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Looks Who's Watching Now 

Nearly 20 years ago, in the sleepy seaside village of Florence, Oregon, a member of the Oregon National Guard pointed a thermal imaging device, the Agema 210, at a frumpy triplex. For a few weeks, agents had been casing the house, looking for evidence that marijuana was being grown and sold there. With help from the Agema 210, the agents discovered two "hot spots"—areas in the house that were unnaturally warm. They concluded that the residents were using heat lamps to grow pot. Eventually, that discovery led to the residents' arrest and incarceration.

But what the agents didn't expect was that their seemingly simple action—using what was then considered pretty cutting edge spy technology to build a case against a small time pot grower—would set in motion a series of legal cases that helped delineate the constitutional guidelines for police searches.

The so-called Kyllo case eventually landed on the doorstep of the U.S. Supreme Court, that in a 5-4 decision in early 2001, agreed it was not okay to spy with such space age tools. It was an important change in mindset. Throughout the 20th Century, technology had outpaced legal protocols, and with each advance in technology—from wiretaps in the 1920s to monitoring cell phone conversations in the 1990s—the Supreme Court tended to whittle away an individuals' privacy. But with the Kyllo case, it seemed as if the Supreme Court was drawing an important line in the sand for the upcoming century.

But a decade later, such legal cases seem quaint. Furthermore, consider the context: Just two weeks before the Kyllo case was argued at the Supreme Court, at the first Super Bowl of the 21st Century—and months before the 9/11 attacks—the FBI secretly photographed spectators as they entered Raymond James Stadium in Florida and compared those photos against a database of known terrorists. There was a public outrage at the time.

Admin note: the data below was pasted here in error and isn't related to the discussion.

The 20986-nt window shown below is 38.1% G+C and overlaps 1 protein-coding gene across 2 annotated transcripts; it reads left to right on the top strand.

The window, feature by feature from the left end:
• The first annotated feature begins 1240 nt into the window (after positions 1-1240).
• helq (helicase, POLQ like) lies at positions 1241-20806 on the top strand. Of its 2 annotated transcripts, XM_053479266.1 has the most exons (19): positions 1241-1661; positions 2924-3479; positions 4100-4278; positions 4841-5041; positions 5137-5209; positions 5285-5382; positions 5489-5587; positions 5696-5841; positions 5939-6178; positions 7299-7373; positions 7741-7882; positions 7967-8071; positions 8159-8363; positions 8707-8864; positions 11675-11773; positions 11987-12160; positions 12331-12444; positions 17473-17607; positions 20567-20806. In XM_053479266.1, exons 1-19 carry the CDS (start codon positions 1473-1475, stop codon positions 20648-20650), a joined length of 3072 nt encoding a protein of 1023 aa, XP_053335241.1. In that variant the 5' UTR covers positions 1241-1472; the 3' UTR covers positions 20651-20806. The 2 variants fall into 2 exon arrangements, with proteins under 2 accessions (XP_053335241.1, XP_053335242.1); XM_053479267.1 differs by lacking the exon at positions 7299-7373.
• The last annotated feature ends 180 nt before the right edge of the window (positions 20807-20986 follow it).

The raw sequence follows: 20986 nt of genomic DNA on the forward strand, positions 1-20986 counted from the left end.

But now, with 2013 closing out, and news organizations (ourselves included) compiling "most memorable" lists, certainly the concept of surveillance—and its countervailing secrecy—casts a much larger shadow over our daily lives than ever before. Photos and facial recognition at the Super Bowl? Don't we just expect that now?

The past year has seen both sides of the coin: In April, when two pressure cooker bombs blew up near the finish line for the Boston Marathon, the FBI quickly compiled photographs from traffic and surveillance cameras, and curated mountains of cell phone footage. Almost overnight, two suspects were indicated and chased down. It was both impressive and unnerving to recognize that anonymity in a crowd is something of the past.

About the same time, former NSA contractor Edward Snowden released reams of documents detailing the extent of the federal government's "monitoring" of ordinary residents.

Indeed, folks, it is a Brave New World. The debate is no longer whether cops may use heat monitors to bust pot growers on the Oregon coast, or whether federal agents can photo-scan faces in crowds.

Fortunately, in the middle of the debate, we are proud to be represented by Sen. Ron Wyden. He has spent the past dozen years serving on the Senate Intelligence Committee, and was the first senator to pump the brakes on surveillance programs. This September, Sen. Wyden bravely tried to set in place the first round of reasonable restrictions on the federal government's current surveillance programs. In October, the Atlantic Monthly called him "the lonely hero of the battle against the surveillance state."

As we wind down 2013, it is important to understand where we have been, and what preface that serves for the future. We feel a little bit better with Sen. Wyden's hand on the helm as we steer into another year—and one that promises to further outline what is and isn't allowed for surveillance.

On Thursday, Sen. Wyden will be in Bend—first, at a "Listen to the Future" townhall meeting with students at Summit High School, and next at the Bend Senior Center. While neither appearance directly relates to surveillance concerns, stop by and thank him.

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